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7 Responses to 20 Years Later: A Look Back at Ellen’s Coming Out

  1. mediaphiles says:

    I absolutely love this post. Since I’ve been home this summer I have found myself watching Ellen a lot of afternoons, and her show is funny, inspirational, and filled with kindness. Ellen is truly talented, but her life has not always been this easy and glamorous. I had no idea her character on the sitcom came out as gay as well, and was not aware of the audience response about it. I am definitely going to go back and watch this episode. -Sam Ostmann

  2. mediaphiles says:

    I really like how you pointed out that you nowadays only see Ellen through Facebook videos, because I do, too, and I’m sure many other people can relate to this. Its interesting how different generations receive different parts of celebrities’ lives through different time periods and different media outlets (Caitlyn Jenner comes to mind). These factors strongly dictate how their images are perceived, especially when it comes to millennials’ perceiving celebrity life through social networking. I think sitcoms as well as social media today have the power to, like you say, “[humanize] and [break] down preconceived notions about a certain demographic, paving the way for not only more progressive television, but a more progressive America”.

  3. mediaphiles says:

    Thank you for this post! It was extremely informative. I had never heard of the sitcom entitled Ellen and I only know Ellen DeGeneres from her talk show! It is also interesting to me how her character on the show came out right around the time she did. Sitcoms have a way of being in sequence with our lives. Another example of how sitcoms often have some resemblance of the characters real lives occured on I love Lucy. Lucy Ricardo and Lucille Ball were both pregnant at the same time and both gave birth to a baby boy, ironically. I also agree with the point that most of interaction with Ellen takes place via small video clips on my Facebook news feed. She is always so positive, encouraging, humorous, and just a kind-hearted individual. I really enjoyed your post!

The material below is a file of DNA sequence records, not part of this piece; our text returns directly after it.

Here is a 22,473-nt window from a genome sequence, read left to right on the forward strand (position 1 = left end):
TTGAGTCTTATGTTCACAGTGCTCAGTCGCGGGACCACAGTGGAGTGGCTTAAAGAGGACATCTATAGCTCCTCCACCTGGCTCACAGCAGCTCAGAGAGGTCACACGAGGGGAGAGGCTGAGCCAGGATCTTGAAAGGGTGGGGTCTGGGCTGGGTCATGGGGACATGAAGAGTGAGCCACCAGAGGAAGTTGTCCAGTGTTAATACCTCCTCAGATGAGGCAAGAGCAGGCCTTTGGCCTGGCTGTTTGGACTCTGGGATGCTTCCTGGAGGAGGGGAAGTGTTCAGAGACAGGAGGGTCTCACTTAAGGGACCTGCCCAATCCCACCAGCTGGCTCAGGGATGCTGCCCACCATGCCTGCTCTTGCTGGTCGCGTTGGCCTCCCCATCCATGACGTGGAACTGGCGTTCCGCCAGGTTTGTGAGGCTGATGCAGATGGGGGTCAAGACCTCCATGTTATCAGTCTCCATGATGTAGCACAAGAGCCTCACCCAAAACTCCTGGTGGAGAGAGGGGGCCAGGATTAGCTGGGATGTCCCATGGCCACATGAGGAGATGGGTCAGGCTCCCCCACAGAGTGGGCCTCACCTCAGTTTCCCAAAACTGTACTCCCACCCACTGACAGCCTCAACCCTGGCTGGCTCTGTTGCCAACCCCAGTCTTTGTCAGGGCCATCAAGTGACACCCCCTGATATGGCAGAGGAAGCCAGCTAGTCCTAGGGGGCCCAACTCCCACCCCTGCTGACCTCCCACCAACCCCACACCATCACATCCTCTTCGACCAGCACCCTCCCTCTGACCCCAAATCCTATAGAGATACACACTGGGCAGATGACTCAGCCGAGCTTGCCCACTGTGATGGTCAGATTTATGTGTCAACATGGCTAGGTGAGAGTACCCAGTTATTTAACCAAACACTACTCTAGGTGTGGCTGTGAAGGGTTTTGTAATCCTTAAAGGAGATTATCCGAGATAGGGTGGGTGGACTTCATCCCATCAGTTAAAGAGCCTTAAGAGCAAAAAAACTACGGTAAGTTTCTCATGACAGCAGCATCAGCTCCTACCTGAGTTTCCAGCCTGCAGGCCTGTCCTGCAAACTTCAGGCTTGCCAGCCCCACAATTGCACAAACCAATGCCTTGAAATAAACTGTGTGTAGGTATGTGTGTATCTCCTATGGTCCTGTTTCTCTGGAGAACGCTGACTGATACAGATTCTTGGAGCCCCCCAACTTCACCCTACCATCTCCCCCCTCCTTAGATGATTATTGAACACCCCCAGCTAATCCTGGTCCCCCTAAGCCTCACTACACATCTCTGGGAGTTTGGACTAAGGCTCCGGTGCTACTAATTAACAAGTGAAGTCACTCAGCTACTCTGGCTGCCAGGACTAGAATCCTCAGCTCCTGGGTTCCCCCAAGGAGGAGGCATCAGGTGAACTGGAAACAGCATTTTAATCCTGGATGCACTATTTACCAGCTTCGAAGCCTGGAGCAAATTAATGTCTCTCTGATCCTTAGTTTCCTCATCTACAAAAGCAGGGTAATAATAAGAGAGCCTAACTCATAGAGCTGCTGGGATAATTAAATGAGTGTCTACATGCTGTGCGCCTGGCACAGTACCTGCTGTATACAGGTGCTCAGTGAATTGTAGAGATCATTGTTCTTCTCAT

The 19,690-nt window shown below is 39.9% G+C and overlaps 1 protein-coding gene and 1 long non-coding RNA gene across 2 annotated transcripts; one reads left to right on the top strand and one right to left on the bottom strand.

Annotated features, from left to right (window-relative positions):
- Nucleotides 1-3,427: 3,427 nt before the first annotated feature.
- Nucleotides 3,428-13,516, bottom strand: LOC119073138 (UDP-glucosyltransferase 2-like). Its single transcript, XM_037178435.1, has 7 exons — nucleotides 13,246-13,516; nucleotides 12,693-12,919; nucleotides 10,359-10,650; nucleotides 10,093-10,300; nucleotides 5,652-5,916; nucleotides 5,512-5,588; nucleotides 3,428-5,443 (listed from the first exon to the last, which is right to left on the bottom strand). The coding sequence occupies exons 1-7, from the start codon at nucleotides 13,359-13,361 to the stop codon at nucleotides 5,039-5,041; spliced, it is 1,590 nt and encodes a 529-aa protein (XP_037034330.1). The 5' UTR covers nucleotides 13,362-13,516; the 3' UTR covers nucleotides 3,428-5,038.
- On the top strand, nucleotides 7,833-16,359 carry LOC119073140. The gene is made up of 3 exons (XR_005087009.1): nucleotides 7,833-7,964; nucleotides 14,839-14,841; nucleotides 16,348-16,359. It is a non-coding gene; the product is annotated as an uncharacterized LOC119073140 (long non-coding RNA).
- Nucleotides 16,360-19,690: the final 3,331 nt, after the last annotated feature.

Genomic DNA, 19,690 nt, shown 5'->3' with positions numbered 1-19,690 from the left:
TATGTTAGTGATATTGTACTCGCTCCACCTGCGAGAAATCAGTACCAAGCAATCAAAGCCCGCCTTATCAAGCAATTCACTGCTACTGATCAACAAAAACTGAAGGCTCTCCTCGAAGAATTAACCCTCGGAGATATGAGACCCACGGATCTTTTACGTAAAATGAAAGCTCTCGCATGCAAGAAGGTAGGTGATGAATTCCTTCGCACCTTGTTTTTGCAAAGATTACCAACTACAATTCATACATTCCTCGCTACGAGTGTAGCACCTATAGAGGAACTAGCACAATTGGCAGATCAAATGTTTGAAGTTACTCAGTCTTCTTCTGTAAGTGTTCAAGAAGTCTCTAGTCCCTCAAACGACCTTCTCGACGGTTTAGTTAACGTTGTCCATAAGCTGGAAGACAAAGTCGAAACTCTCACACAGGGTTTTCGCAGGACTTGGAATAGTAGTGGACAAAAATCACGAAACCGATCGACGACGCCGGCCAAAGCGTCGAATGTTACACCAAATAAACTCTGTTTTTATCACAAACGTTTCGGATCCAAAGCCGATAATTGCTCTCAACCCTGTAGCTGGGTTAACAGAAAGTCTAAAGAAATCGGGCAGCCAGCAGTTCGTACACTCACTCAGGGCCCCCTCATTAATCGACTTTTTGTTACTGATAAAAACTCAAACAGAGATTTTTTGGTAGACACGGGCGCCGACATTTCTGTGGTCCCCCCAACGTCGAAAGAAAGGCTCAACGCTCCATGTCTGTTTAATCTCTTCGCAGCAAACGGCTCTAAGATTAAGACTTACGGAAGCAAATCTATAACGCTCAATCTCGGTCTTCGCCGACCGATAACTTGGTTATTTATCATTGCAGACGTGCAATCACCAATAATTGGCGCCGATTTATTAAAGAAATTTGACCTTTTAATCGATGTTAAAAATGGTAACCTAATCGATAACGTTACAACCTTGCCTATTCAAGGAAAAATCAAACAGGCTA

-Shanice Street

    • mediaphiles says:

      Great point about I Love Lucy! I hadn’t thought of that and had totally forgotten that context about Lucille Ball, definitely another example of actors/resses sequencing their lives with their shows. Thank you for this!

      -Adrienne Henderson

  4. mediaphiles says:

    Your analysis on Ellen coming out for the first time on the Oprah Show, and what it meant for sitcoms and the American agenda is very interesting. Clearly, homosexuality was a hot-button issue in America during the ’90s, and Ellen was in essence the perfect person to bring the issue to the forefront of American conversation. 20 years ago, the act of coming out surprised some people (and confused some, as you pointed out with one audience member’s reaction). Today, Ellen is regarded as one of the most lovable figures on television, as well as in the public sphere. I cannot think of anyone who does not like this woman! Her personality definitely worked to “humanize” the homosexual population in the eyes of those who were less well-versed in this realm, and her sitcom (although unsuccessful) shifted our culture’s perspective on many other social issues.

    -Jim Walton

  5. mediaphiles says:

    Thanks everyone! Just FYI Professor Dalton, this post was by Adrienne Henderson – realized I didn’t tag who it was by.